Greenhouse gas trade-offs and N cycling in low-disturbance soils with long term manure additions

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Published on December 23, 2016



1. Greenhouse Gas Trade-offs and N Cycling in Low- Disturbance Soils with Long Term Manure Additions Mary Ann Bruns1 and Arnab Bhowmik2 PI1 and Postdoctoral Associate 2 Co-PIs Heather Karsten and John M Regan, The Pennsylvania State University Collaborator Curtis Dell, USDA-ARS Watershed Management and Pasture Systems Research Unit, University Park, PA

2. Adoption of no-till and cover cropping varies widely by crop and region (USDA Economic Research Service, 2015)

3. Sustainable Dairy Cropping Systems (SDCS) study funded by Northeast-SARE, Penn State, and USDA-ARS • Initiated in 2010 • Scale model of 240-acre dairy farm • No-till rotations of feed, forage, fuel • Measuring yield and quality to model production from virtual herd Goals • Assess management for improved sustainability • Minimize off-farm inputs • Reduce environmental impacts

4. Broadcast In conjunction with cover cropping, SDCS study compares two dairy manure application methods: • Broadcast • Injected with shallow disk Benefits of injection: • Reduced NH3 volatilization • Greater nutrient availability to crops

5. Surface application of manures results in higher NH3 losses, while manure injection shows higher N2O losses Dell et al. 2011. J Environ Qual

6. Dell et al. 2011. J Environ Qual

7. Two dissimilatory nitrate reduction pathways: Denitrification vs Dissimilatory Nitrate Reduction to Ammonium (DNRA) Although both processes are known to occur, only one (denitrification) has been thought to account for nearly all nitrate dissimilation in agricultural soils Two-step process in DNRA (aka nitrate ammonification (NA) • Reduction of nitrate to nitrite (nitrate respiration) • Reduction of nitrite to ammonium (fermentation) Overall reaction: NO3 − + 4H2 + 4H+ → NH4 + + 3H2O

8. Soil factor More conducive to DNRA Reduced conditions Yes Higher C:NO3 - Yes Presence of roots Yes/No Respirable carbon sources (glucose) Yes Some fermentable carbon sources (glucose) Yes Other labile carbon sources (succinate) No Formate, H2 Yes Alfalfa Yes pH ? Soil dissolved organic matter ? Studies on Effects of Environmental Conditions on DNRA (reviewed by Rütting et al. 2011)

9. Authors Primer developed Environment Mohan et al. 2004 Mohan et al 2004 (490 bp) Anammox reactor Smith et al. 2007; Dong et al. 2009; Lam et al. 2009 Estuarine sedimentsLam et al. 2009; Takeuchi 2006 Takeuchi 2006 Smith et al. 2007; Papaspyrou et al. 2014; Smith et al. 2015 Smith et al 2007 Welsh et al. 2014; Song et al. 2014; Decleyre et al. 2015; Zheung et al. 2016 Welsh et al 2014 (259 bp) Agricultural soil and estuarine sediments Reported primer sets used to amplify nrfA gene responsible for DNRA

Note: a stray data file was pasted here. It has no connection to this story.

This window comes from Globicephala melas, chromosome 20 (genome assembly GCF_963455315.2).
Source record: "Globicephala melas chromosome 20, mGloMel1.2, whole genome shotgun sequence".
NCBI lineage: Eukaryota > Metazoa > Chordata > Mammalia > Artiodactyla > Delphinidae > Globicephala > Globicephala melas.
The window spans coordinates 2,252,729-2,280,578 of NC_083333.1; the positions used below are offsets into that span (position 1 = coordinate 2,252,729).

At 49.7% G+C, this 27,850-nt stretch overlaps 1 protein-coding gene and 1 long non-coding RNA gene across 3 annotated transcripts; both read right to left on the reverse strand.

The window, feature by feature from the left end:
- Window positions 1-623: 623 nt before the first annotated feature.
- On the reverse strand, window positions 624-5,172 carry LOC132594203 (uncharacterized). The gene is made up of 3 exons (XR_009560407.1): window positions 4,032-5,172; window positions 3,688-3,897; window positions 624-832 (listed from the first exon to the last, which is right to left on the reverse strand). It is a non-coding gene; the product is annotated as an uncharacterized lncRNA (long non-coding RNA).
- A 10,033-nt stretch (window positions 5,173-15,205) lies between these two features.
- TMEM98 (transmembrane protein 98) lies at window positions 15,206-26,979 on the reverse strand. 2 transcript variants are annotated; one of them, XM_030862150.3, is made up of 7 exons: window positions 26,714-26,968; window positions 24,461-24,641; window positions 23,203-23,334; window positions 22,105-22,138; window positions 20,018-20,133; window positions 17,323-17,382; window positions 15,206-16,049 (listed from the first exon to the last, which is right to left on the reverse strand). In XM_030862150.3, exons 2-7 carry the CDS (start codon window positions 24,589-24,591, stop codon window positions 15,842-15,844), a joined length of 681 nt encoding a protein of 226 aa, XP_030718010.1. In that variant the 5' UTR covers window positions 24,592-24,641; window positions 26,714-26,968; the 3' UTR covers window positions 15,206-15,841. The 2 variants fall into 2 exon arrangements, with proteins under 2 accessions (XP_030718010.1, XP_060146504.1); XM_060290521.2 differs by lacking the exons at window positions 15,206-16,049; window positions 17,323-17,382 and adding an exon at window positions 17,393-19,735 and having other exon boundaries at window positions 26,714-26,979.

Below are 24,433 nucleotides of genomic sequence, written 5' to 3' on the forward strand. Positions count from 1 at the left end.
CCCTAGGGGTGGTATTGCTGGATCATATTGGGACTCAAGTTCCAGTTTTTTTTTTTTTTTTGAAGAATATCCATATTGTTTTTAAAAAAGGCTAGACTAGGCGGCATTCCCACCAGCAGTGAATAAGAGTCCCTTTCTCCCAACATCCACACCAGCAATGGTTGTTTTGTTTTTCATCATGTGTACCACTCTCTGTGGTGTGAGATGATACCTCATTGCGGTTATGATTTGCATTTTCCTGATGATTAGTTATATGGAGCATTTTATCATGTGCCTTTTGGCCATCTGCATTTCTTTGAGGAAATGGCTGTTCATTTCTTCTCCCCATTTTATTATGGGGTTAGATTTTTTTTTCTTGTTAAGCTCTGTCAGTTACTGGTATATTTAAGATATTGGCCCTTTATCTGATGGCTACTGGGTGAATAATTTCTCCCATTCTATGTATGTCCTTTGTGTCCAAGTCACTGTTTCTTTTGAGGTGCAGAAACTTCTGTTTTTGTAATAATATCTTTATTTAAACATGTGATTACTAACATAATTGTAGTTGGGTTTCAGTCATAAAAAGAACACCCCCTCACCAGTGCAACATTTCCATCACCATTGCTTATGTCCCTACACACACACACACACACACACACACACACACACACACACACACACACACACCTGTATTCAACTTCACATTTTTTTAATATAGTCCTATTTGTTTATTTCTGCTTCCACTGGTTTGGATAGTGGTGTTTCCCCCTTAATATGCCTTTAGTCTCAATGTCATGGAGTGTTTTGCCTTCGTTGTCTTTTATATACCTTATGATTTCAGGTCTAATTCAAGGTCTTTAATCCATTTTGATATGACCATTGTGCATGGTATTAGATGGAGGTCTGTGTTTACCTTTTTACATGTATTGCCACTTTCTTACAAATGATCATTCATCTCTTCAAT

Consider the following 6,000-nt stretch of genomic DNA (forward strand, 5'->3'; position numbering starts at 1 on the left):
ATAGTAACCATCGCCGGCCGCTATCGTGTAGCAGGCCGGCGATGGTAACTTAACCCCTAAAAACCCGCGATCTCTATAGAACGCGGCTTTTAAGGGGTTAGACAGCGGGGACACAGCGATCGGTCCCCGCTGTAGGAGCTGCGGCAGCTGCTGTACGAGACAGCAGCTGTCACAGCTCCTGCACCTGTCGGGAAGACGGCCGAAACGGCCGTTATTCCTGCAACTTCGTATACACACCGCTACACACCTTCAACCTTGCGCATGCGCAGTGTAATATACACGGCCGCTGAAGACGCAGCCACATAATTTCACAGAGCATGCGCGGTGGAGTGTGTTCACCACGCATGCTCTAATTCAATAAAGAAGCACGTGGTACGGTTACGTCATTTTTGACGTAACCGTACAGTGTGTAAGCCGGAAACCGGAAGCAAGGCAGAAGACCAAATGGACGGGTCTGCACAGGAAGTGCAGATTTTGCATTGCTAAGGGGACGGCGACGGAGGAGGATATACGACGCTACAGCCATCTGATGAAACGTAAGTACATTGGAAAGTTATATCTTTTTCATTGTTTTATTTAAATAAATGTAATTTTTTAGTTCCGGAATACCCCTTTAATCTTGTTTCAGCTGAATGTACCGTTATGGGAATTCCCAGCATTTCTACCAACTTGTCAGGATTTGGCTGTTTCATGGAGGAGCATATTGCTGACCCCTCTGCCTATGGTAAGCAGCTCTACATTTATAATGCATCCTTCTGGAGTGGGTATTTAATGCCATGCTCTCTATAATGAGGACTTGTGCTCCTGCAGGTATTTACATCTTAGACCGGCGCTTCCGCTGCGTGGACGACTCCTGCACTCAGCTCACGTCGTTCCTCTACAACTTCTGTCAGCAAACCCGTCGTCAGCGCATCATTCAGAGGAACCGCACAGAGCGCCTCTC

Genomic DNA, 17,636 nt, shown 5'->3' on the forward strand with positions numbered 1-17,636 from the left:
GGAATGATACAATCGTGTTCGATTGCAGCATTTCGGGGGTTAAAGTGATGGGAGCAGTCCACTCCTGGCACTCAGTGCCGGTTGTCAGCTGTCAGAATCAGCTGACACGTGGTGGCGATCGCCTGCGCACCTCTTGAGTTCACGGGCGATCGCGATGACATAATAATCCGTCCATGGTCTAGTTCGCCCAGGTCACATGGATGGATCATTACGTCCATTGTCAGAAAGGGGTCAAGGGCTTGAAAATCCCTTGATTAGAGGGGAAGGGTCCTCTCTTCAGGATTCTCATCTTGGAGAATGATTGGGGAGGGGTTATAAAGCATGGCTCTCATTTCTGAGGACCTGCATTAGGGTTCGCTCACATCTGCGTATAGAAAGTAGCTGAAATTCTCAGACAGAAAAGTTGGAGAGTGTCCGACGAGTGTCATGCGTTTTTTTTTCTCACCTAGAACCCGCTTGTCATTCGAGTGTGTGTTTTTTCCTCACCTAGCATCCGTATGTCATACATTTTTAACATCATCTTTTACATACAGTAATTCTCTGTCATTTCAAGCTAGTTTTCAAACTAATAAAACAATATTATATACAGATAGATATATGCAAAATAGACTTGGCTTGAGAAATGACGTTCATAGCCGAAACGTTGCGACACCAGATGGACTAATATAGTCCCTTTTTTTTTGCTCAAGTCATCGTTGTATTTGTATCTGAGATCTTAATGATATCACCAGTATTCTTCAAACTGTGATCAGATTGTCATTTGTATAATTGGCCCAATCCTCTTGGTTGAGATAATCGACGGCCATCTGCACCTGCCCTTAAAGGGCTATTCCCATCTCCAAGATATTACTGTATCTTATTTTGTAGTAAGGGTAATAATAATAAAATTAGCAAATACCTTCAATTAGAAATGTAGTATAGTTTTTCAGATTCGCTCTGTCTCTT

10. Summary of current NA research and determined rates in different ecosystems Ecosystem NA rate (µg N g-1 soil day-1) NA:NO3 - consumption (%) No. of studies Riparian environment 0.36-1.3 2.8 2 Temperate forest 0.004-1.0 0.4-100 7 Sub-tropical forest 0.015-0.053 2.1-15.6 2 Tropical forest 0.03-2.89 2.2-100 6 Temperate grassland 0.034-0.27 0.6-97 6 Arable field 0-0.3 0-6.3 1 Adapted from Rutting et al. (2011) Biogeosciences 8 (7): 1779

11. 300 250 (bp) AerobicAnoxicAnaerobic Core hypothesis: NA activity is responsive to soil conditions, which are in turn driven by soil management. Preliminary nrfA-PCR results for genomic DNA and reverse- transcribed mRNA from sludges at different locations of wastewater treatment plant

12. Neighbor-joining phylogenetic tree of nrfA amino acid sequences. Taxa in red have been shown to reduce nitrite to ammonium in culture. Kashima et al. in preparation

13. LOSSES TO WIND AND WATER PRIMARY PRODUCTION (including roots) HERBIVORES CARNIVORES DETRITUS SAPROVORES FUNGI, BACTERIA MACRO-FAUNAL DETRITIVORES MICROBI- VORES PREDATORSHUMANS SOIL HUMUS PRIMARY PRODUCTION HERBIVORES HUMANS DETRITUS SAPROVORES BACTERIA MICROBI- VORES SOIL HUMUS Undisturbed system High mechanical disturbance Low-carbon Few trophic levels Constant OM loss Temporal gradients Mostly oxic Tilled agricultural system Micro-scale disturbance High-carbon Many trophic levels Greater OM accumulation Little OM loss Spatial gradients Oxic to anoxic

14. Take home messages No-till management can mitigate atmospheric CO2 by reducing soil erosion and increasing soil carbon sequestration. As of 2010-2011, 38% of U.S. acreage in the four major crops was managed with no-till or strip-till. Under some conditions, no-till can lead to GHG tradeoff of higher emissions of more potent N2O. N2O is produced mainly by denitrification, one of two pathways for dissimilatory nitrate reduction. Nitrate ammonification, the second pathway, generates the less mobile NH4 +. Since manures contain NA bacteria, soil N could be conserved through designing carbon and manure management practices that promote soil conditions conducive to NA. To address GHG tradeoffs in conservation agriculture, better understanding of dissimilatory nitrate reduction is needed through quantitative 15N tracing and N functional gene analysis.

15. PSU Agronomy Farm, Rock Springs, Centre County Support provided by USDA-NIFA and a seed grant from PSU Institutes of Energy and the Environment (IEE) 2015/2016 to fund preliminary work by Dr. Hiroyuki Kashima Acknowledgements Award # 2016-67003-24966 We also acknowledge the USDA-NESARE Program support of Penn State’s Sustainable Dairy Cropping Systems project, 2009-2016, and collaboration with the Sustainable Dairy Coordinated Agricultural Project (Dairy CAP)

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